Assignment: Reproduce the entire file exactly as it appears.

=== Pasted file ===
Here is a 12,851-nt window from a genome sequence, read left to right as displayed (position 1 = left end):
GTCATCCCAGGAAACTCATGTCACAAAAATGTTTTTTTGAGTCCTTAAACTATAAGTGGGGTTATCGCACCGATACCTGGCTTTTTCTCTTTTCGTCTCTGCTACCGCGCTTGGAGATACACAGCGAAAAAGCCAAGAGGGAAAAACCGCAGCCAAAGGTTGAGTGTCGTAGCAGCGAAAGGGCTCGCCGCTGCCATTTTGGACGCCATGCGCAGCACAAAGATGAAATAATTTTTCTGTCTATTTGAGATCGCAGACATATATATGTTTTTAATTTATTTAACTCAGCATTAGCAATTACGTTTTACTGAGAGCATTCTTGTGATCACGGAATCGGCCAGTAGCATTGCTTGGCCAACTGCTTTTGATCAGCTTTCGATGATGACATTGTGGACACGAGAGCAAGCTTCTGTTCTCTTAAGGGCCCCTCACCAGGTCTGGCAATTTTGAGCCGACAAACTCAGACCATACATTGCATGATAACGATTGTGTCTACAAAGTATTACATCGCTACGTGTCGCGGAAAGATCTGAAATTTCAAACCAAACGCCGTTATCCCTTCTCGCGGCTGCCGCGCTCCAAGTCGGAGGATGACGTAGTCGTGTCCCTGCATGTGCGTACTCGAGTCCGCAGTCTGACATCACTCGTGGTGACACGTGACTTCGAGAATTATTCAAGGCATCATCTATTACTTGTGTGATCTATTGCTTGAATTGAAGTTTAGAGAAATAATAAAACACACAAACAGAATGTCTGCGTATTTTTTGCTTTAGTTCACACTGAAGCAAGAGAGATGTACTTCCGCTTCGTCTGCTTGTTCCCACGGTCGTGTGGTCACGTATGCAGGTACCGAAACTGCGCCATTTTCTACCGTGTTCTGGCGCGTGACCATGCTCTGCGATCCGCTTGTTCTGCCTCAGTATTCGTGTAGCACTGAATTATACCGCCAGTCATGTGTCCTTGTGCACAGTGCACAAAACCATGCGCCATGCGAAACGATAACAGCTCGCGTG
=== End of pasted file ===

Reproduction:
Here is a 12,851-nt window from a genome sequence, read left to right as displayed (position 1 = left end):
GTCATCCCAGGAAACTCATGTCACAAAAATGTTTTTTTGAGTCCTTAAACTATAAGTGGGGTTATCGCACCGATACCTGGCTTTTTCTCTTTTCGTCTCTGCTACCGCGCTTGGAGATACACAGCGAAAAAGCCAAGAGGGAAAAACCGCAGCCAAAGGTTGAGTGTCGTAGCAGCGAAAGGGCTCGCCGCTGCCATTTTGGACGCCATGCGCAGCACAAAGATGAAATAATTTTTCTGTCTATTTGAGATCGCAGACATATATATGTTTTTAATTTATTTAACTCAGCATTAGCAATTACGTTTTACTGAGAGCATTCTTGTGATCACGGAATCGGCCAGTAGCATTGCTTGGCCAACTGCTTTTGATCAGCTTTCGATGATGACATTGTGGACACGAGAGCAAGCTTCTGTTCTCTTAAGGGCCCCTCACCAGGTCTGGCAATTTTGAGCCGACAAACTCAGACCATACATTGCATGATAACGATTGTGTCTACAAAGTATTACATCGCTACGTGTCGCGGAAAGATCTGAAATTTCAAACCAAACGCCGTTATCCCTTCTCGCGGCTGCCGCGCTCCAAGTCGGAGGATGACGTAGTCGTGTCCCTGCATGTGCGTACTCGAGTCCGCAGTCTGACATCACTCGTGGTGACACGTGACTTCGAGAATTATTCAAGGCATCATCTATTACTTGTGTGATCTATTGCTTGAATTGAAGTTTAGAGAAATAATAAAACACACAAACAGAATGTCTGCGTATTTTTTGCTTTAGTTCACACTGAAGCAAGAGAGATGTACTTCCGCTTCGTCTGCTTGTTCCCACGGTCGTGTGGTCACGTATGCAGGTACCGAAACTGCGCCATTTTCTACCGTGTTCTGGCGCGTGACCATGCTCTGCGATCCGCTTGTTCTGCCTCAGTATTCGTGTAGCACTGAATTATACCGCCAGTCATGTGTCCTTGTGCACAGTGCACAAAACCATGCGCCATGCGAAACGATAACAGCTCGCGTG